Of those that I was able to discuss OA/IR’s with, almost all of the feedback was positive in nature. I was easily able to respond to any less positive feedback

A large proportion of these delegates are involved in STM research generally so any knock-on effect applies across the board.

Gate of entry to Conference = £350

Gate of entry to Conference Gala Dinner = £50

Reasonably priced located Hotel accommodation = £120 @ night x 3 = £360

Transportation costs = £35

TOTAL = £795

Actual cost for me to participate in this instance = ~ £35

I would like to equally thank DOAJ, Biomed Central and PLoS for kindly supplying me with all of the OA promotional material. I also wish to thank a number of contacts from the OA Movement, friends and colleagues for their full support and excellent advice ahead of the event itself.




coturnix said…

You rock!
29 September 2007 17:56

Matt Hodgkinson said…

Great work Graham, thanks for the support! Glad you like the “I’m Open” t-shirts.Cheers,Matt Hodgkinson
Senior Editor
BMC-series Journals
BioMed Central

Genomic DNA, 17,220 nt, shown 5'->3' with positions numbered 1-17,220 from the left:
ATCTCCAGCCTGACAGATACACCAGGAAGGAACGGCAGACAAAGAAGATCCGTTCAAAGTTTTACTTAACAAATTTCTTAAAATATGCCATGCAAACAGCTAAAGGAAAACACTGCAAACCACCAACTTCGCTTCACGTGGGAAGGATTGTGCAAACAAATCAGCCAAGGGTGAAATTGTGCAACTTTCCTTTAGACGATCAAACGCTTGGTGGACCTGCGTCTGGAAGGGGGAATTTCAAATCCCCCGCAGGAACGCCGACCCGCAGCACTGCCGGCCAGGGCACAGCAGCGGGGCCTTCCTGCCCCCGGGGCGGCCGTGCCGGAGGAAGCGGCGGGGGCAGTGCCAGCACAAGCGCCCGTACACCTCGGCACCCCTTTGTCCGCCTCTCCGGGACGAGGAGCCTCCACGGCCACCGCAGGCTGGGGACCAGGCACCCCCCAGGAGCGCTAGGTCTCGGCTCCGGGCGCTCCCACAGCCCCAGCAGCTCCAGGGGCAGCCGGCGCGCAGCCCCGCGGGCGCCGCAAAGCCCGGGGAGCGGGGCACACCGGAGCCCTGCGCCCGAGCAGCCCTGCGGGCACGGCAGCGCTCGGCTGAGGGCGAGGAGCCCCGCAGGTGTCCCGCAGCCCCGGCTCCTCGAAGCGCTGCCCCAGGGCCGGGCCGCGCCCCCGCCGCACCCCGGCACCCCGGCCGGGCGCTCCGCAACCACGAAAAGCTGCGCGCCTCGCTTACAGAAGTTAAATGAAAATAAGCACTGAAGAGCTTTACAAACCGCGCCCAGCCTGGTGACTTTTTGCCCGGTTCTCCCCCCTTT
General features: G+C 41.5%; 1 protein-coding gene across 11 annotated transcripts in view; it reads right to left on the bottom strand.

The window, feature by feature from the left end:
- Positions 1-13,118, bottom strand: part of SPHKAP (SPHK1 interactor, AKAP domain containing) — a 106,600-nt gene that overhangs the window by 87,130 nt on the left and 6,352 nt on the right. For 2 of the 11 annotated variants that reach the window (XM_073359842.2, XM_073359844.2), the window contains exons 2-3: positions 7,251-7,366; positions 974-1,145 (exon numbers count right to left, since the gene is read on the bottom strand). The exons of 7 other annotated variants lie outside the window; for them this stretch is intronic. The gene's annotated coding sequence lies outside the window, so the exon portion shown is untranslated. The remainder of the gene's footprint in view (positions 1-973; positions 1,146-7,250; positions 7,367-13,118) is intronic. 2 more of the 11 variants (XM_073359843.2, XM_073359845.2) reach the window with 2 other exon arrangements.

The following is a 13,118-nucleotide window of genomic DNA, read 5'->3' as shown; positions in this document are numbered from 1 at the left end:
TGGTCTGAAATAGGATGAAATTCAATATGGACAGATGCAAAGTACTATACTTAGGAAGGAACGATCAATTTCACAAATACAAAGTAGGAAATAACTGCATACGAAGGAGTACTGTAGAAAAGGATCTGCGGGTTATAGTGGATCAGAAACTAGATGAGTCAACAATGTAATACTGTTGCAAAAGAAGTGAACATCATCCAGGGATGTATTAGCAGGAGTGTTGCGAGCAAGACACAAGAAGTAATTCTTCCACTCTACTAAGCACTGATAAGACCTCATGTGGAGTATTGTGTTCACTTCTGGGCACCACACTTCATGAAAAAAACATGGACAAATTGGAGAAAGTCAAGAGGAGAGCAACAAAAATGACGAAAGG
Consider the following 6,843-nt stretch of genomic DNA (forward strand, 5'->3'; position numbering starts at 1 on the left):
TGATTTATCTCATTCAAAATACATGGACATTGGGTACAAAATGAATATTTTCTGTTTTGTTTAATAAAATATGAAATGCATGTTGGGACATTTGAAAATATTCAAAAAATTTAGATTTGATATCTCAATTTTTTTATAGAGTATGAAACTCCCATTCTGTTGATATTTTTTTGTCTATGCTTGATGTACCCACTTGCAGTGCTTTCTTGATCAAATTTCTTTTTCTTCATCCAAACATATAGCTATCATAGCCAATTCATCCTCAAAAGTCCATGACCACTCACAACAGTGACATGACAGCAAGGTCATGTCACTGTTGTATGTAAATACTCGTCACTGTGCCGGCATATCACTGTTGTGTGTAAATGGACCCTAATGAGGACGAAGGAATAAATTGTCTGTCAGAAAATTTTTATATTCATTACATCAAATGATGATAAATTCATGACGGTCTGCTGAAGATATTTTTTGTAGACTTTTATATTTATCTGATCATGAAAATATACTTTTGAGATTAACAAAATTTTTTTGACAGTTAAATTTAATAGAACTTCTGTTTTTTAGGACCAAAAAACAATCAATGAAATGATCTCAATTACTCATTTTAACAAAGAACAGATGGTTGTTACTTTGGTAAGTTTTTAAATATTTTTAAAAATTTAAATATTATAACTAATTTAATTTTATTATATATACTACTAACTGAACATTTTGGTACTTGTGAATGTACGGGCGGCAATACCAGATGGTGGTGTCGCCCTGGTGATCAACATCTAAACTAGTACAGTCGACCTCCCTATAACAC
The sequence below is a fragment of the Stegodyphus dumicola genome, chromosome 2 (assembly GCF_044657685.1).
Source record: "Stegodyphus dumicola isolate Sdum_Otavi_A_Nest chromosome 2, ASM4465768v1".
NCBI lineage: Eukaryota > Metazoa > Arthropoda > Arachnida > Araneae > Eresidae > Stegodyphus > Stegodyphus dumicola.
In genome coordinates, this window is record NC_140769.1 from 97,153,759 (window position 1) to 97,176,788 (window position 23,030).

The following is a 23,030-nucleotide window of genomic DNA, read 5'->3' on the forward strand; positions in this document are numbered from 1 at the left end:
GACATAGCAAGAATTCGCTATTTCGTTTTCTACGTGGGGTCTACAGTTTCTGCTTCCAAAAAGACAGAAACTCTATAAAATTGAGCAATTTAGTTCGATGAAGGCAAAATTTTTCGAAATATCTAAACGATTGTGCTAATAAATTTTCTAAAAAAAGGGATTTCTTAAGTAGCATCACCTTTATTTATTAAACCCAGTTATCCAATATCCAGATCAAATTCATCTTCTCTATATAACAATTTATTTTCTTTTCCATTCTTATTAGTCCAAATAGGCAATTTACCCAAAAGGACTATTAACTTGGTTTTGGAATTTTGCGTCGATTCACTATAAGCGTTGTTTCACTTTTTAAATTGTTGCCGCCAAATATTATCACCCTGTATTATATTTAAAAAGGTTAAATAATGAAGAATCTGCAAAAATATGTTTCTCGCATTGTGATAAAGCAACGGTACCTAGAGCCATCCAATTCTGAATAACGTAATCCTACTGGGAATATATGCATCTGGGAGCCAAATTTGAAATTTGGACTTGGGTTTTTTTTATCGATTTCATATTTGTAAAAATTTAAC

1 October 2007 17:33

Liz said…

Can I see the “I’m open” tee shirt? I am curious…Thanks for getting the word out for us all, much appreciated.Liz
Marketing and Business Development Director, PLoS
8 October 2007 16:19

Bill Hooker said…

Graham, this is just great stuff!
13 September 2009 15:47

2 Responses to “Conference Report – Open Access style”

  1. “At the very moment that most of us carry access to a global information network in our pockets, our ability to tap into the world’s knowledge is eliminated. And it’s not an accident. It’s on purpose.” | Open Access Button blog Says:

    […] After discovering Open Access, he reached out to the community and established contact with many of its movers and shakers, fairly quickly becoming a well-known and active member himself. Graham believes in advocacy by spreading the word about Open Access using as many methods as known to humanity. For example, simply search “graham steel open access” in any search engine and see for yourself, or check out a blog post he covered back in 2007 called Conference Report. […]

  2. Why I’m an Open Access Advocate | McBlawg Says:

    […] My most blogged about post to date is precisely about this. […]